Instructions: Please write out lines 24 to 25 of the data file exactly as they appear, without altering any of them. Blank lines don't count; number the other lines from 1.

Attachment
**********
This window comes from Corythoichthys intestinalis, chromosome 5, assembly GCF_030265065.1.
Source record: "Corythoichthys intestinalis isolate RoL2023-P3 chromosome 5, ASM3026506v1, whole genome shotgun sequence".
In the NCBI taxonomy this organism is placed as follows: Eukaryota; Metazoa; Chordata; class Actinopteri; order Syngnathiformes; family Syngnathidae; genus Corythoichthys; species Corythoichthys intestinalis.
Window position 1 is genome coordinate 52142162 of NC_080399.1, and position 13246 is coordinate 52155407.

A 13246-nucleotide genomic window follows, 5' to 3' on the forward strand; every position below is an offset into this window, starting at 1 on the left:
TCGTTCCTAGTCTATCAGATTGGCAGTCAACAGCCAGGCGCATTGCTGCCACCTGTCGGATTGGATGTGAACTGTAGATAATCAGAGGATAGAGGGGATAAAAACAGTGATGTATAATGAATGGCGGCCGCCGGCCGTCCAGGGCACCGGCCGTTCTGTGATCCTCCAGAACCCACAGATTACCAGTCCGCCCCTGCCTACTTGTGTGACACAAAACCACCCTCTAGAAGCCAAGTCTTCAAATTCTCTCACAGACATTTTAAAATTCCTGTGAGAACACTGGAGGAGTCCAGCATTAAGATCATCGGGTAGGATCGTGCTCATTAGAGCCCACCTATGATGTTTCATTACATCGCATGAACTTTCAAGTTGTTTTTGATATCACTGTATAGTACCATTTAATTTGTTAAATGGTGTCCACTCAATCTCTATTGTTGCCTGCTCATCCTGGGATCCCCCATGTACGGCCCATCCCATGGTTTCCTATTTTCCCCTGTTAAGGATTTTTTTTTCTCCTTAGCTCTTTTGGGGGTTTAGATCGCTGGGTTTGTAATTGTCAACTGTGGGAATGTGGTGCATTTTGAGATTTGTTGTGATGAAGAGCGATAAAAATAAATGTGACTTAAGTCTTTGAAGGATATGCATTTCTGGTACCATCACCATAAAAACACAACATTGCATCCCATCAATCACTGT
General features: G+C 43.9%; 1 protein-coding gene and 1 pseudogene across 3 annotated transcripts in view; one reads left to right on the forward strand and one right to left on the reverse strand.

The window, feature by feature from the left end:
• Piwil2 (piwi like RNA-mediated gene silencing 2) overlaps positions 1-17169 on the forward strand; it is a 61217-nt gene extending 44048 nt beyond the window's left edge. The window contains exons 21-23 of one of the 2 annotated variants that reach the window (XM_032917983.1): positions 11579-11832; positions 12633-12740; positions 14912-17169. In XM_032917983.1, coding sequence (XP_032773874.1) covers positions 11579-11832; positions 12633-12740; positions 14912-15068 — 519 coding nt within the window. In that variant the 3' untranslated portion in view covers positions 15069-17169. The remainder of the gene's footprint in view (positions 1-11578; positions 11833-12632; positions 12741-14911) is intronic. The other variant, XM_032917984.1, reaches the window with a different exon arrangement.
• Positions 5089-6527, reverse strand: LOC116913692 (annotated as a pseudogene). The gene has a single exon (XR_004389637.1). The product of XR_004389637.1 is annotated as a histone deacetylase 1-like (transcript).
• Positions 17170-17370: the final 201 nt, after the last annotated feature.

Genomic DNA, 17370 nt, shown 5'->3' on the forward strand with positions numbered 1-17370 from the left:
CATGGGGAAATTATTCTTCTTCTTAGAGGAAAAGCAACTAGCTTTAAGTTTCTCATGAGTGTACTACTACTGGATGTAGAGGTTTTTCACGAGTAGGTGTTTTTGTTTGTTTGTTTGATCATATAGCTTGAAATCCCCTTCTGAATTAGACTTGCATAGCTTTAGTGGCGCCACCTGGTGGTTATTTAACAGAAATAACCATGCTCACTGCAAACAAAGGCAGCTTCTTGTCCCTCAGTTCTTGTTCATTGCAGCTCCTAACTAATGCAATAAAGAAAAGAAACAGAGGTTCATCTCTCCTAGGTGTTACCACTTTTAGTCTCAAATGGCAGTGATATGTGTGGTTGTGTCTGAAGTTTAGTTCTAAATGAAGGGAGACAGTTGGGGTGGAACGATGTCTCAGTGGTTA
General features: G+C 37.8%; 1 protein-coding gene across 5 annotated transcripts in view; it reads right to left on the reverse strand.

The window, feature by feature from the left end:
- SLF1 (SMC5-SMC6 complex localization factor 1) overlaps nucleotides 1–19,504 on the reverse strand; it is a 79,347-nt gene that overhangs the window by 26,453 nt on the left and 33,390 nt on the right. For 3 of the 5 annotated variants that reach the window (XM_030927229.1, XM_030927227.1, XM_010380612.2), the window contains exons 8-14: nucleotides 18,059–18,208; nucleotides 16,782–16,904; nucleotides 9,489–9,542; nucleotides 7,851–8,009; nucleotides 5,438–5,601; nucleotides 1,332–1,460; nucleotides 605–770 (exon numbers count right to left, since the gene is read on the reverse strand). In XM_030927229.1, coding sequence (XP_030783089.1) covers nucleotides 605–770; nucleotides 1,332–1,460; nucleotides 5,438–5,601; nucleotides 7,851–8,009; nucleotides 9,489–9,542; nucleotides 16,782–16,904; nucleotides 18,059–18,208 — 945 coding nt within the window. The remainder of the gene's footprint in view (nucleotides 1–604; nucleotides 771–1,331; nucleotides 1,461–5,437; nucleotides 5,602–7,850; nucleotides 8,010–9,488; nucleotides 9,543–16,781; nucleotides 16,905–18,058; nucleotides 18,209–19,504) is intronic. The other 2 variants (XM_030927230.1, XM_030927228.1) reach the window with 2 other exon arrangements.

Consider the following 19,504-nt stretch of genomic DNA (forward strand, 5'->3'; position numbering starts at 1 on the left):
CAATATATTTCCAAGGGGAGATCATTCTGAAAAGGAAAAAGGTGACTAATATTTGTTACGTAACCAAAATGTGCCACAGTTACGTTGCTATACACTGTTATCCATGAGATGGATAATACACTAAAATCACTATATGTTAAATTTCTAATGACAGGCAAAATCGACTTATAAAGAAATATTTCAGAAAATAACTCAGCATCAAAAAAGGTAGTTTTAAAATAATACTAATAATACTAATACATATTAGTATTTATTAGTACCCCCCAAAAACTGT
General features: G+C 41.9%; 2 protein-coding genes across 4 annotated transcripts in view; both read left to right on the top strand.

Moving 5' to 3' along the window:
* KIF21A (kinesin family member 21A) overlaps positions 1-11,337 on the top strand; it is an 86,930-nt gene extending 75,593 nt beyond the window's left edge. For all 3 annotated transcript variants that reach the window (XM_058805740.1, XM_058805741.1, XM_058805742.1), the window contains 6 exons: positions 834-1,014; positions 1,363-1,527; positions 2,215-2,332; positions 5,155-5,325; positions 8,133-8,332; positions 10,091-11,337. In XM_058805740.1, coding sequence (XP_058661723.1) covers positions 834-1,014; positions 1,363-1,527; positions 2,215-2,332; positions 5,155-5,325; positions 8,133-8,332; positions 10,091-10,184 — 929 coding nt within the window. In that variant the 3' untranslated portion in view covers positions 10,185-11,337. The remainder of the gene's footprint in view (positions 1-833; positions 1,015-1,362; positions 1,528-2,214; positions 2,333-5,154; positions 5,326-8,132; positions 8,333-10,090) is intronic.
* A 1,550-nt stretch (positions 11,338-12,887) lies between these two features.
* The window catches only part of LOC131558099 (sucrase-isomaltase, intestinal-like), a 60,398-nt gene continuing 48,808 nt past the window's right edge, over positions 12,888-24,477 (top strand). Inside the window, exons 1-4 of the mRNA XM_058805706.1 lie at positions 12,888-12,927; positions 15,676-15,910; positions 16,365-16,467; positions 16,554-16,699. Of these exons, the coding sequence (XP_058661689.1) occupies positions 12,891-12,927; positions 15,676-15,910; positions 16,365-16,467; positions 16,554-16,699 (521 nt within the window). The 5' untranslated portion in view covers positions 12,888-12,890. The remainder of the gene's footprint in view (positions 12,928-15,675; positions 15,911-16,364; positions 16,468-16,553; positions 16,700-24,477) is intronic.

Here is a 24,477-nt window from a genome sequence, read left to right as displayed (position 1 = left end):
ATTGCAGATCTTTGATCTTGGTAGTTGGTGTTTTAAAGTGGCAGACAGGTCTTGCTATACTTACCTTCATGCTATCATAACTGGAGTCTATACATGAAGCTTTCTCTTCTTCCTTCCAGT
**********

Here is a 24,477-nt window from a genome sequence, read left to right as displayed (position 1 = left end):
ATTGCAGATCTTTGATCTTGGTAGTTGGTGTTTTAAAGTGGCAGACAGGTCTTGCTATACTTACCTTCATGCTATCATAACTGGAGTCTATACATGAAGCTTTCTCTTCTTCCTTCCAGT